Donation to MBK Could Spark Future Collaborations

Potentially%2C+the+partnership+could+provide+a+vehicle+by+which+students+could+voice+the+various+issues+that+occur+daily+in+their+neighborhoods.+
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Donation to MBK Could Spark Future Collaborations

Potentially, the partnership could provide a vehicle by which students could voice the various issues that occur daily in their neighborhoods.

Potentially, the partnership could provide a vehicle by which students could voice the various issues that occur daily in their neighborhoods.

Jules-Roland Gouton

Potentially, the partnership could provide a vehicle by which students could voice the various issues that occur daily in their neighborhoods.

Jules-Roland Gouton

Jules-Roland Gouton

Potentially, the partnership could provide a vehicle by which students could voice the various issues that occur daily in their neighborhoods.

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Student leaders are forging a partnership with a national organization devoted to bettering the lives of young men of color.

Francis Jean-Paul SY, a student-leader at the Hive, welcomed Mr. Deonte Savage to Convocation on Wednesday, and handed him a donation, signaling the start of a partnership between SBP and MBK. Mr. Savage is a program associate for the Newark Branch of My Brother’s Keeper, a nonprofit organization launched by President Obama in 2014 that provides opportunities for young men of color.

The donation, totaling $130, was drawn from funds raised during the Black History Showcase Jean-Paul organized at SBP last month.

The idea, Jean-Paul said, is to gain a relationship with like-minded people outside of school whose intentions are to help the young men of the inner city. Potentially, the partnership could provide a vehicle by which students could voice the various issues that occur daily in their neighborhoods.

Jean-Paul did not know from the start that he would donate to MBK. Unsure of where to send a donation, he sought the help of Mr. Jared Boone ‘13, the Middle Division Humanities teacher at St. Benedict’s Preparatory school, who acquainted him with MBK. Mr. Boone in February attended MBK Rising in Oakland, California, a national convention that brought together leaders and organizations from across the nation whose goal is to help young men of color achieve their dreams. Speakers at the convention included Mr. Obama, Stephen Curry, John Legend, Michael B. Jordan, and more.

“Statistically, young men of color in this country face institutional barriers that prevent them from obtaining the same level of success to their peers,” explained Boone. “I found that the Newark chapter of MBK was the best choice to help young black individuals become better versions of themselves through the variety of opportunities MBK offers.”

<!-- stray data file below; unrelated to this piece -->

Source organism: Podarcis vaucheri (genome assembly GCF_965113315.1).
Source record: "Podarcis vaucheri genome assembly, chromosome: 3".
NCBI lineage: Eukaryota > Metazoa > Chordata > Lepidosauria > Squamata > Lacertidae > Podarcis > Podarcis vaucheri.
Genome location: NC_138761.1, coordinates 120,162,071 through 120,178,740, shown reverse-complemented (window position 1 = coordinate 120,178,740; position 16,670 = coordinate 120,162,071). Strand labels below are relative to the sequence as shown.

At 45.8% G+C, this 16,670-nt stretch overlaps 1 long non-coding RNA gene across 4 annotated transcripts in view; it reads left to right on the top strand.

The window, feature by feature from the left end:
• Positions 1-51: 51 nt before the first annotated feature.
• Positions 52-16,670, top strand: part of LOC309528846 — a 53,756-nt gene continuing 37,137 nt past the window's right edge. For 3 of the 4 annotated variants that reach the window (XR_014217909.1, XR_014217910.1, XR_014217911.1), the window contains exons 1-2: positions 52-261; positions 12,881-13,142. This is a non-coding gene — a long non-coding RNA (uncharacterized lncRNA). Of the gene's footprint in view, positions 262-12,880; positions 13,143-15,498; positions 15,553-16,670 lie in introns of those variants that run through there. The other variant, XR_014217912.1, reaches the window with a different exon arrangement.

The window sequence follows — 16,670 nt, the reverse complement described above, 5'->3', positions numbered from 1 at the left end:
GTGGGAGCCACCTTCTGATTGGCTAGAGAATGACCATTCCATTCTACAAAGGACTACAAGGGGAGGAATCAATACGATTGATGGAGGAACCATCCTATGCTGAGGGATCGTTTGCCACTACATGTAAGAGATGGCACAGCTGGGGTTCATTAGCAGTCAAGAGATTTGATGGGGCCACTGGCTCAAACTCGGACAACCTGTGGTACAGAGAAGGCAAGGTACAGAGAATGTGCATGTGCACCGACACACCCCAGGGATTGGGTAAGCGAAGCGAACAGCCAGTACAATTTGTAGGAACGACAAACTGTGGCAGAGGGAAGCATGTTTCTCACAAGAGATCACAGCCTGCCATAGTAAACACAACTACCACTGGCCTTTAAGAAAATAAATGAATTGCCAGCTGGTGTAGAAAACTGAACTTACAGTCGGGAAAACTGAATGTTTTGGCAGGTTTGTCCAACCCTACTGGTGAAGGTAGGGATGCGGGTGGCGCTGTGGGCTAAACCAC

The Newark chapter of MBK has advocated for social justice, provided young men of color in Newark with mentors, and arranged youth summits that teach young men of color how to write resumes and participate in interviews.

“MBK was built (out of) love for rooms that look just like this,” said Mr. Savage during his short Convo speech, surrounded by 500 students, many of whom identify as students of color. “There are so many cards stacked against boys of color, and we want to do what we can to help.

Savage knew about St. Benedict’s before his brief visit on Wednesday. He went to Arts High School, which is down the street and a crosswalk away from SBP.

“I feel very at home here,” he said. “Even though I didn’t attend St. Benedict’s I could just feel the brotherhood.”

Later that day leaders of the MBK branch of Newark had a discussion in the boardroom with some students from the Middle and Prep divisions. The meeting focused on what it’s like for young men to live in a populated area such as Newark. Students responded by explaining that a person has to be constantly aware of his surroundings and know how to comport himself safely. The leaders of the MBK chapter used the dialogue, they said, as a way of opening minds so that the young men will learn to question matters, and look for answers.

“I hope (an) MBK/SBP collaboration can create a way for our students to network with other students from different schools and adults with experience in different fields,” Jean-Paul said. “And lead to new opportunities being created for the inner city children that weren’t there before.”

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